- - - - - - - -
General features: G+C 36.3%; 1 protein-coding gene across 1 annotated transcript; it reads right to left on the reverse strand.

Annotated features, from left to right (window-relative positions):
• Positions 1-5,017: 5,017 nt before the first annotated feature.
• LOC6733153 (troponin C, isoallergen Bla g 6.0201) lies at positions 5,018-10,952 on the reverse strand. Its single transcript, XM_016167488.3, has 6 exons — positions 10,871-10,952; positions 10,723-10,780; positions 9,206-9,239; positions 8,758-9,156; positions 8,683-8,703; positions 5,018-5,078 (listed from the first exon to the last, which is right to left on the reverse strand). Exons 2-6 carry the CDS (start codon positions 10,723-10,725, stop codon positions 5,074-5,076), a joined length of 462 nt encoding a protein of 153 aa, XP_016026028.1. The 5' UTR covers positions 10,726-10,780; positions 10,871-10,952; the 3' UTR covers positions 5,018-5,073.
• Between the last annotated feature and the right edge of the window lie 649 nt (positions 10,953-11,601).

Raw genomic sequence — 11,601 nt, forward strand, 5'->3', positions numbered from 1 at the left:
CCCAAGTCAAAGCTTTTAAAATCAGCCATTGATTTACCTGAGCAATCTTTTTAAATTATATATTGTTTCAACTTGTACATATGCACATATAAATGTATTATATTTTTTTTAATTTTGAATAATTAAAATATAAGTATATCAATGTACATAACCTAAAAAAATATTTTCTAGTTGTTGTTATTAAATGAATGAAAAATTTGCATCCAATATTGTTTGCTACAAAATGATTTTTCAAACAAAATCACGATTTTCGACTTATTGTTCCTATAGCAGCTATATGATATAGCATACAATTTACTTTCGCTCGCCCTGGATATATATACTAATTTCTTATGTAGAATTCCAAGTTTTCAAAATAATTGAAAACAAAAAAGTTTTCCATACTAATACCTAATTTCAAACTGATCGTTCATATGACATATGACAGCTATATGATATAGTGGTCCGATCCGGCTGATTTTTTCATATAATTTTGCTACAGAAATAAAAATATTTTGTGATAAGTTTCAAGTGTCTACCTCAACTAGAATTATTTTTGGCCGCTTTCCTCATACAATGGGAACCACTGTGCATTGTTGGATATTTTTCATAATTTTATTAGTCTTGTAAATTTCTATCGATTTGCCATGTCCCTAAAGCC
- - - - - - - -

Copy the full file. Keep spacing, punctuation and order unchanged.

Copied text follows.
General features: G+C 36.3%; 1 protein-coding gene across 1 annotated transcript; it reads right to left on the reverse strand.

Annotated features, from left to right (window-relative positions):
• Positions 1-5,017: 5,017 nt before the first annotated feature.
• LOC6733153 (troponin C, isoallergen Bla g 6.0201) lies at positions 5,018-10,952 on the reverse strand. Its single transcript, XM_016167488.3, has 6 exons — positions 10,871-10,952; positions 10,723-10,780; positions 9,206-9,239; positions 8,758-9,156; positions 8,683-8,703; positions 5,018-5,078 (listed from the first exon to the last, which is right to left on the reverse strand). Exons 2-6 carry the CDS (start codon positions 10,723-10,725, stop codon positions 5,074-5,076), a joined length of 462 nt encoding a protein of 153 aa, XP_016026028.1. The 5' UTR covers positions 10,726-10,780; positions 10,871-10,952; the 3' UTR covers positions 5,018-5,073.
• Between the last annotated feature and the right edge of the window lie 649 nt (positions 10,953-11,601).

Raw genomic sequence — 11,601 nt, forward strand, 5'->3', positions numbered from 1 at the left:
CCCAAGTCAAAGCTTTTAAAATCAGCCATTGATTTACCTGAGCAATCTTTTTAAATTATATATTGTTTCAACTTGTACATATGCACATATAAATGTATTATATTTTTTTTAATTTTGAATAATTAAAATATAAGTATATCAATGTACATAACCTAAAAAAATATTTTCTAGTTGTTGTTATTAAATGAATGAAAAATTTGCATCCAATATTGTTTGCTACAAAATGATTTTTCAAACAAAATCACGATTTTCGACTTATTGTTCCTATAGCAGCTATATGATATAGCATACAATTTACTTTCGCTCGCCCTGGATATATATACTAATTTCTTATGTAGAATTCCAAGTTTTCAAAATAATTGAAAACAAAAAAGTTTTCCATACTAATACCTAATTTCAAACTGATCGTTCATATGACATATGACAGCTATATGATATAGTGGTCCGATCCGGCTGATTTTTTCATATAATTTTGCTACAGAAATAAAAATATTTTGTGATAAGTTTCAAGTGTCTACCTCAACTAGAATTATTTTTGGCCGCTTTCCTCATACAATGGGAACCACTGTGCATTGTTGGATATTTTTCATAATTTTATTAGTCTTGTAAATTTCTATCGATTTGCCATGTCCCTAAAGCC